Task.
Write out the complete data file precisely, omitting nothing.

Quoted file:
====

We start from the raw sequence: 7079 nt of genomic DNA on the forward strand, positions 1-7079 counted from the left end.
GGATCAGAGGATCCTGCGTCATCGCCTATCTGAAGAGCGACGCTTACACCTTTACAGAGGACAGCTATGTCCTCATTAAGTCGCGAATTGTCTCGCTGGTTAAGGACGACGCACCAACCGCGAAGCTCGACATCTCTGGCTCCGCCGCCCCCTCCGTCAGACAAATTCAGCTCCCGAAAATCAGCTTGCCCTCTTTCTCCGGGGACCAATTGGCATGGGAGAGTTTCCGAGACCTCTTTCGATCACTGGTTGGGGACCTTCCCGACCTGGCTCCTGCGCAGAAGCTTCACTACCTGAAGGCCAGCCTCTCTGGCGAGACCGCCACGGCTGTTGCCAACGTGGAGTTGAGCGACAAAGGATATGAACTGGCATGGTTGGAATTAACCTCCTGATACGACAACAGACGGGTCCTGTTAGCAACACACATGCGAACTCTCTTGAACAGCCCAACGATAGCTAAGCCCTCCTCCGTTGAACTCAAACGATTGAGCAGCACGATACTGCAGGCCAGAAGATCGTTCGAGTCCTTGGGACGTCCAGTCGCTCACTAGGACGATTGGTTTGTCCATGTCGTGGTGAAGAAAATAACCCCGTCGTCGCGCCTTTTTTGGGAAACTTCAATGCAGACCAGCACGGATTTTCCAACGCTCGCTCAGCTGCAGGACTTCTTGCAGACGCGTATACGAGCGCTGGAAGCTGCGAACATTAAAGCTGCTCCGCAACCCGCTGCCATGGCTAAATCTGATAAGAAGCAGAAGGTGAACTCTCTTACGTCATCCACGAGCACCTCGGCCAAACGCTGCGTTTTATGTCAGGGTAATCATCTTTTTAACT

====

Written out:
We start from the raw sequence: 7079 nt of genomic DNA on the forward strand, positions 1-7079 counted from the left end.
GGATCAGAGGATCCTGCGTCATCGCCTATCTGAAGAGCGACGCTTACACCTTTACAGAGGACAGCTATGTCCTCATTAAGTCGCGAATTGTCTCGCTGGTTAAGGACGACGCACCAACCGCGAAGCTCGACATCTCTGGCTCCGCCGCCCCCTCCGTCAGACAAATTCAGCTCCCGAAAATCAGCTTGCCCTCTTTCTCCGGGGACCAATTGGCATGGGAGAGTTTCCGAGACCTCTTTCGATCACTGGTTGGGGACCTTCCCGACCTGGCTCCTGCGCAGAAGCTTCACTACCTGAAGGCCAGCCTCTCTGGCGAGACCGCCACGGCTGTTGCCAACGTGGAGTTGAGCGACAAAGGATATGAACTGGCATGGTTGGAATTAACCTCCTGATACGACAACAGACGGGTCCTGTTAGCAACACACATGCGAACTCTCTTGAACAGCCCAACGATAGCTAAGCCCTCCTCCGTTGAACTCAAACGATTGAGCAGCACGATACTGCAGGCCAGAAGATCGTTCGAGTCCTTGGGACGTCCAGTCGCTCACTAGGACGATTGGTTTGTCCATGTCGTGGTGAAGAAAATAACCCCGTCGTCGCGCCTTTTTTGGGAAACTTCAATGCAGACCAGCACGGATTTTCCAACGCTCGCTCAGCTGCAGGACTTCTTGCAGACGCGTATACGAGCGCTGGAAGCTGCGAACATTAAAGCTGCTCCGCAACCCGCTGCCATGGCTAAATCTGATAAGAAGCAGAAGGTGAACTCTCTTACGTCATCCACGAGCACCTCGGCCAAACGCTGCGTTTTATGTCAGGGTAATCATCTTTTTAACT